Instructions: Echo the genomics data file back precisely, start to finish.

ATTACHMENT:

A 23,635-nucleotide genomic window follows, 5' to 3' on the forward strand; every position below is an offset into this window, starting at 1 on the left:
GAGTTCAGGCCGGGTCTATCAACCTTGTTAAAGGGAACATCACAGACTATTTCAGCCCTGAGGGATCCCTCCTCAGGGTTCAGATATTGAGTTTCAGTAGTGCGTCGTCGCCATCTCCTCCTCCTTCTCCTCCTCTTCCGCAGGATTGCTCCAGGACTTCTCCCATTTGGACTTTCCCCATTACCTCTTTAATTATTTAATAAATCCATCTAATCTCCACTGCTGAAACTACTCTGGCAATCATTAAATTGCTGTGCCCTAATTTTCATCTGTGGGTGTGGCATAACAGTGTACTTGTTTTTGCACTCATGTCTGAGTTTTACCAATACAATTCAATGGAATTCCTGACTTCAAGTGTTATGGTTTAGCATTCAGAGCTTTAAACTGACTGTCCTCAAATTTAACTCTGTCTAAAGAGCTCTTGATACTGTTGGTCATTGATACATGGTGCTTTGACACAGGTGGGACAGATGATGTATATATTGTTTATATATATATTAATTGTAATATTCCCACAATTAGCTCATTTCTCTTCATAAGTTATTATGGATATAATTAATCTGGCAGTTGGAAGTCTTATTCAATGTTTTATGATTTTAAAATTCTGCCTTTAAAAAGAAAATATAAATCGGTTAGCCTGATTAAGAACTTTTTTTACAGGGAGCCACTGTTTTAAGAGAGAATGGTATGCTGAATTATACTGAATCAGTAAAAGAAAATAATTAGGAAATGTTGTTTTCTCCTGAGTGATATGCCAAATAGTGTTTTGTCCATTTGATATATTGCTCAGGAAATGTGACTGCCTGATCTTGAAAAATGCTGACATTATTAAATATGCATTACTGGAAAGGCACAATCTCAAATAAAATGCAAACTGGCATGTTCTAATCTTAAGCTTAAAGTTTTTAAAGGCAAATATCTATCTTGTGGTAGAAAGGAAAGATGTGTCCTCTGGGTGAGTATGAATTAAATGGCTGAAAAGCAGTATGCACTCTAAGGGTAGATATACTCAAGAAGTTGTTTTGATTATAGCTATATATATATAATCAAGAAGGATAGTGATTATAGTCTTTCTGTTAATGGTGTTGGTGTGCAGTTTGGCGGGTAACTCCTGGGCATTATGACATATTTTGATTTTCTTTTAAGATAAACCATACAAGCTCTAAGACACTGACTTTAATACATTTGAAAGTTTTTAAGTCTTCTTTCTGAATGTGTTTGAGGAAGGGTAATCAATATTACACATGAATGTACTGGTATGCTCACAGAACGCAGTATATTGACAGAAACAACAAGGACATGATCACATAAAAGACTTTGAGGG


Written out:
A 23,635-nucleotide genomic window follows, 5' to 3' on the forward strand; every position below is an offset into this window, starting at 1 on the left:
GAGTTCAGGCCGGGTCTATCAACCTTGTTAAAGGGAACATCACAGACTATTTCAGCCCTGAGGGATCCCTCCTCAGGGTTCAGATATTGAGTTTCAGTAGTGCGTCGTCGCCATCTCCTCCTCCTTCTCCTCCTCTTCCGCAGGATTGCTCCAGGACTTCTCCCATTTGGACTTTCCCCATTACCTCTTTAATTATTTAATAAATCCATCTAATCTCCACTGCTGAAACTACTCTGGCAATCATTAAATTGCTGTGCCCTAATTTTCATCTGTGGGTGTGGCATAACAGTGTACTTGTTTTTGCACTCATGTCTGAGTTTTACCAATACAATTCAATGGAATTCCTGACTTCAAGTGTTATGGTTTAGCATTCAGAGCTTTAAACTGACTGTCCTCAAATTTAACTCTGTCTAAAGAGCTCTTGATACTGTTGGTCATTGATACATGGTGCTTTGACACAGGTGGGACAGATGATGTATATATTGTTTATATATATATTAATTGTAATATTCCCACAATTAGCTCATTTCTCTTCATAAGTTATTATGGATATAATTAATCTGGCAGTTGGAAGTCTTATTCAATGTTTTATGATTTTAAAATTCTGCCTTTAAAAAGAAAATATAAATCGGTTAGCCTGATTAAGAACTTTTTTTACAGGGAGCCACTGTTTTAAGAGAGAATGGTATGCTGAATTATACTGAATCAGTAAAAGAAAATAATTAGGAAATGTTGTTTTCTCCTGAGTGATATGCCAAATAGTGTTTTGTCCATTTGATATATTGCTCAGGAAATGTGACTGCCTGATCTTGAAAAATGCTGACATTATTAAATATGCATTACTGGAAAGGCACAATCTCAAATAAAATGCAAACTGGCATGTTCTAATCTTAAGCTTAAAGTTTTTAAAGGCAAATATCTATCTTGTGGTAGAAAGGAAAGATGTGTCCTCTGGGTGAGTATGAATTAAATGGCTGAAAAGCAGTATGCACTCTAAGGGTAGATATACTCAAGAAGTTGTTTTGATTATAGCTATATATATATAATCAAGAAGGATAGTGATTATAGTCTTTCTGTTAATGGTGTTGGTGTGCAGTTTGGCGGGTAACTCCTGGGCATTATGACATATTTTGATTTTCTTTTAAGATAAACCATACAAGCTCTAAGACACTGACTTTAATACATTTGAAAGTTTTTAAGTCTTCTTTCTGAATGTGTTTGAGGAAGGGTAATCAATATTACACATGAATGTACTGGTATGCTCACAGAACGCAGTATATTGACAGAAACAACAAGGACATGATCACATAAAAGACTTTGAGGG